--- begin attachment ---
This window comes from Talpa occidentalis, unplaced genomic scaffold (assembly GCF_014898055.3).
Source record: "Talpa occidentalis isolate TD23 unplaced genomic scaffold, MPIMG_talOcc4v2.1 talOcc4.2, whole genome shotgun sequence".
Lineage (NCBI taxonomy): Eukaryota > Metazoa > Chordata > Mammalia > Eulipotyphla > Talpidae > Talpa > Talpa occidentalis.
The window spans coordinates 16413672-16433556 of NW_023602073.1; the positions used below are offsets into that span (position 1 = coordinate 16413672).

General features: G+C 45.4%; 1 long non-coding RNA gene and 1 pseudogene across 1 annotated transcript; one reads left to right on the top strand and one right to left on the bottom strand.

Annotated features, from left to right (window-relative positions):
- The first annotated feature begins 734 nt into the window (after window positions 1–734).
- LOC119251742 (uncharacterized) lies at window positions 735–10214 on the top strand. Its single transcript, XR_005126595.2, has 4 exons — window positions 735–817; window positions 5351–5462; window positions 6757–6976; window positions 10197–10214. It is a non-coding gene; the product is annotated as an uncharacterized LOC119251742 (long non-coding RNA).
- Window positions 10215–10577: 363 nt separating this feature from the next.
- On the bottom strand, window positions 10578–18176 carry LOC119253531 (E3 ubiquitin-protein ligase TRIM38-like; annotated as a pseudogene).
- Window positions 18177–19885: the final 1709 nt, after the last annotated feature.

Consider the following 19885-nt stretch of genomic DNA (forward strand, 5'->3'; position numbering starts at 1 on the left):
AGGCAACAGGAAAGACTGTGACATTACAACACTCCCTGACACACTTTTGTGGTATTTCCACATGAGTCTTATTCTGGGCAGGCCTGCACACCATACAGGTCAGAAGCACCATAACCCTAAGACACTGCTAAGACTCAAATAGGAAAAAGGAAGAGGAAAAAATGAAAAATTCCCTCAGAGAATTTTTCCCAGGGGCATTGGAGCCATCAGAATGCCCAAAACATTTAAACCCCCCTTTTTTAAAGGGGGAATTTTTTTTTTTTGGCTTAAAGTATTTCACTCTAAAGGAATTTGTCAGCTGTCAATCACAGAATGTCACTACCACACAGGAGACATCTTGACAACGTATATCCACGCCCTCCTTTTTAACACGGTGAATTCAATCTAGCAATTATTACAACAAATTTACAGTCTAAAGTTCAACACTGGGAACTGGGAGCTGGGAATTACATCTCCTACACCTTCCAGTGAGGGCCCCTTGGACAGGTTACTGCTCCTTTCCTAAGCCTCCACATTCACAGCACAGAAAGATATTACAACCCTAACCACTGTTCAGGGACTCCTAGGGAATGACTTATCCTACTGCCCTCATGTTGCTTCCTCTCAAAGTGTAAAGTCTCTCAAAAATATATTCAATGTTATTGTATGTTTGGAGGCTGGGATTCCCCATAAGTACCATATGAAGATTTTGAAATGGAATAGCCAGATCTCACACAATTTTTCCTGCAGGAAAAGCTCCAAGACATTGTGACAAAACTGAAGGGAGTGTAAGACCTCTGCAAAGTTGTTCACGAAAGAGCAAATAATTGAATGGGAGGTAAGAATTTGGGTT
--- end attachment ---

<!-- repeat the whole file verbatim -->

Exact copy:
This window comes from Talpa occidentalis, unplaced genomic scaffold (assembly GCF_014898055.3).
Source record: "Talpa occidentalis isolate TD23 unplaced genomic scaffold, MPIMG_talOcc4v2.1 talOcc4.2, whole genome shotgun sequence".
Lineage (NCBI taxonomy): Eukaryota > Metazoa > Chordata > Mammalia > Eulipotyphla > Talpidae > Talpa > Talpa occidentalis.
The window spans coordinates 16413672-16433556 of NW_023602073.1; the positions used below are offsets into that span (position 1 = coordinate 16413672).

General features: G+C 45.4%; 1 long non-coding RNA gene and 1 pseudogene across 1 annotated transcript; one reads left to right on the top strand and one right to left on the bottom strand.

Annotated features, from left to right (window-relative positions):
- The first annotated feature begins 734 nt into the window (after window positions 1–734).
- LOC119251742 (uncharacterized) lies at window positions 735–10214 on the top strand. Its single transcript, XR_005126595.2, has 4 exons — window positions 735–817; window positions 5351–5462; window positions 6757–6976; window positions 10197–10214. It is a non-coding gene; the product is annotated as an uncharacterized LOC119251742 (long non-coding RNA).
- Window positions 10215–10577: 363 nt separating this feature from the next.
- On the bottom strand, window positions 10578–18176 carry LOC119253531 (E3 ubiquitin-protein ligase TRIM38-like; annotated as a pseudogene).
- Window positions 18177–19885: the final 1709 nt, after the last annotated feature.

Consider the following 19885-nt stretch of genomic DNA (forward strand, 5'->3'; position numbering starts at 1 on the left):
AGGCAACAGGAAAGACTGTGACATTACAACACTCCCTGACACACTTTTGTGGTATTTCCACATGAGTCTTATTCTGGGCAGGCCTGCACACCATACAGGTCAGAAGCACCATAACCCTAAGACACTGCTAAGACTCAAATAGGAAAAAGGAAGAGGAAAAAATGAAAAATTCCCTCAGAGAATTTTTCCCAGGGGCATTGGAGCCATCAGAATGCCCAAAACATTTAAACCCCCCTTTTTTAAAGGGGGAATTTTTTTTTTTTGGCTTAAAGTATTTCACTCTAAAGGAATTTGTCAGCTGTCAATCACAGAATGTCACTACCACACAGGAGACATCTTGACAACGTATATCCACGCCCTCCTTTTTAACACGGTGAATTCAATCTAGCAATTATTACAACAAATTTACAGTCTAAAGTTCAACACTGGGAACTGGGAGCTGGGAATTACATCTCCTACACCTTCCAGTGAGGGCCCCTTGGACAGGTTACTGCTCCTTTCCTAAGCCTCCACATTCACAGCACAGAAAGATATTACAACCCTAACCACTGTTCAGGGACTCCTAGGGAATGACTTATCCTACTGCCCTCATGTTGCTTCCTCTCAAAGTGTAAAGTCTCTCAAAAATATATTCAATGTTATTGTATGTTTGGAGGCTGGGATTCCCCATAAGTACCATATGAAGATTTTGAAATGGAATAGCCAGATCTCACACAATTTTTCCTGCAGGAAAAGCTCCAAGACATTGTGACAAAACTGAAGGGAGTGTAAGACCTCTGCAAAGTTGTTCACGAAAGAGCAAATAATTGAATGGGAGGTAAGAATTTGGGTT